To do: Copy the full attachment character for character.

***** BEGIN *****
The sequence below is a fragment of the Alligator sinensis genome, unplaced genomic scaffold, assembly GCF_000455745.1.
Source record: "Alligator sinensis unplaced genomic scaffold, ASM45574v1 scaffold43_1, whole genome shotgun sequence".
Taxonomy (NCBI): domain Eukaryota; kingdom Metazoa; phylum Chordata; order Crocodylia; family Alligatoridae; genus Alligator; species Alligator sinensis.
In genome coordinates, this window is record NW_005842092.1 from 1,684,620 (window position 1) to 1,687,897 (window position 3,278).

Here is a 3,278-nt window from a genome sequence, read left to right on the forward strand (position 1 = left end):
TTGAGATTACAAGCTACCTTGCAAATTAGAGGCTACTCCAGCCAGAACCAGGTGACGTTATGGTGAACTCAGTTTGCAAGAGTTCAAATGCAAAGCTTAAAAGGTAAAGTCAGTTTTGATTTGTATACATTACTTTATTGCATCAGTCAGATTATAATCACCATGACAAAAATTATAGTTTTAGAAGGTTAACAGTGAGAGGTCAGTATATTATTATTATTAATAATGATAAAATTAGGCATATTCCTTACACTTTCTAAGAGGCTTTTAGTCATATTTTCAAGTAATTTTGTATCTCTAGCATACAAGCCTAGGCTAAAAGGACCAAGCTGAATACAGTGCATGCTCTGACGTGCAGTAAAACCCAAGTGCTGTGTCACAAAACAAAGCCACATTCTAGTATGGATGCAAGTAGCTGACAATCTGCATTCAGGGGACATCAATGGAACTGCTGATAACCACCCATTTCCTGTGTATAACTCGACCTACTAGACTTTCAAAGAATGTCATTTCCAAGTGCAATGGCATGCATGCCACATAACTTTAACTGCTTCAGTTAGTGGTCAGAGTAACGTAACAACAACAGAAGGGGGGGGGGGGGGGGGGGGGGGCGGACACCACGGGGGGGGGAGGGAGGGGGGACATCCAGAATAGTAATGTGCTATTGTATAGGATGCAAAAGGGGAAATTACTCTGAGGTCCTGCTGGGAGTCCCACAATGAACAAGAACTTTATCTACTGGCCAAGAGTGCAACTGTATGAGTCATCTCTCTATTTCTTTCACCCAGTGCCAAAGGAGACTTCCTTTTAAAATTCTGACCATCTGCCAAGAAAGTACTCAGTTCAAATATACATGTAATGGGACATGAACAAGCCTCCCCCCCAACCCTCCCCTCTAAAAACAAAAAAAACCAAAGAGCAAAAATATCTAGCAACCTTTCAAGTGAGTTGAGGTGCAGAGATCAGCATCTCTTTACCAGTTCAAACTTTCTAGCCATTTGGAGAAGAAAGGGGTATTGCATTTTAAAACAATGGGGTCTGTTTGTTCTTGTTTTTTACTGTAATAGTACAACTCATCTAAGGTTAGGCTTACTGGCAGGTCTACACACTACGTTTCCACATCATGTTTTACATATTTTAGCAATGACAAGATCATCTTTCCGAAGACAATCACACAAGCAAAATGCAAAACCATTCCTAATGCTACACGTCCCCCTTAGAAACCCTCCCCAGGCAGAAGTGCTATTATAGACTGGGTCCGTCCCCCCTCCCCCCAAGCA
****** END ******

The sequence below is a fragment of the Alligator sinensis genome, unplaced genomic scaffold, assembly GCF_000455745.1.
Source record: "Alligator sinensis unplaced genomic scaffold, ASM45574v1 scaffold43_1, whole genome shotgun sequence".
Taxonomy (NCBI): domain Eukaryota; kingdom Metazoa; phylum Chordata; order Crocodylia; family Alligatoridae; genus Alligator; species Alligator sinensis.
In genome coordinates, this window is record NW_005842092.1 from 1,684,620 (window position 1) to 1,687,897 (window position 3,278).

Here is a 3,278-nt window from a genome sequence, read left to right on the forward strand (position 1 = left end):
TTGAGATTACAAGCTACCTTGCAAATTAGAGGCTACTCCAGCCAGAACCAGGTGACGTTATGGTGAACTCAGTTTGCAAGAGTTCAAATGCAAAGCTTAAAAGGTAAAGTCAGTTTTGATTTGTATACATTACTTTATTGCATCAGTCAGATTATAATCACCATGACAAAAATTATAGTTTTAGAAGGTTAACAGTGAGAGGTCAGTATATTATTATTATTAATAATGATAAAATTAGGCATATTCCTTACACTTTCTAAGAGGCTTTTAGTCATATTTTCAAGTAATTTTGTATCTCTAGCATACAAGCCTAGGCTAAAAGGACCAAGCTGAATACAGTGCATGCTCTGACGTGCAGTAAAACCCAAGTGCTGTGTCACAAAACAAAGCCACATTCTAGTATGGATGCAAGTAGCTGACAATCTGCATTCAGGGGACATCAATGGAACTGCTGATAACCACCCATTTCCTGTGTATAACTCGACCTACTAGACTTTCAAAGAATGTCATTTCCAAGTGCAATGGCATGCATGCCACATAACTTTAACTGCTTCAGTTAGTGGTCAGAGTAACGTAACAACAACAGAAGGGGGGGGGGGGGGGGGGGGGGGCGGACACCACGGGGGGGGGAGGGAGGGGGGACATCCAGAATAGTAATGTGCTATTGTATAGGATGCAAAAGGGGAAATTACTCTGAGGTCCTGCTGGGAGTCCCACAATGAACAAGAACTTTATCTACTGGCCAAGAGTGCAACTGTATGAGTCATCTCTCTATTTCTTTCACCCAGTGCCAAAGGAGACTTCCTTTTAAAATTCTGACCATCTGCCAAGAAAGTACTCAGTTCAAATATACATGTAATGGGACATGAACAAGCCTCCCCCCCAACCCTCCCCTCTAAAAACAAAAAAAACCAAAGAGCAAAAATATCTAGCAACCTTTCAAGTGAGTTGAGGTGCAGAGATCAGCATCTCTTTACCAGTTCAAACTTTCTAGCCATTTGGAGAAGAAAGGGGTATTGCATTTTAAAACAATGGGGTCTGTTTGTTCTTGTTTTTTACTGTAATAGTACAACTCATCTAAGGTTAGGCTTACTGGCAGGTCTACACACTACGTTTCCACATCATGTTTTACATATTTTAGCAATGACAAGATCATCTTTCCGAAGACAATCACACAAGCAAAATGCAAAACCATTCCTAATGCTACACGTCCCCCTTAGAAACCCTCCCCAGGCAGAAGTGCTATTATAGACTGGGTCCGTCCCCCCTCCCCCCAAGCA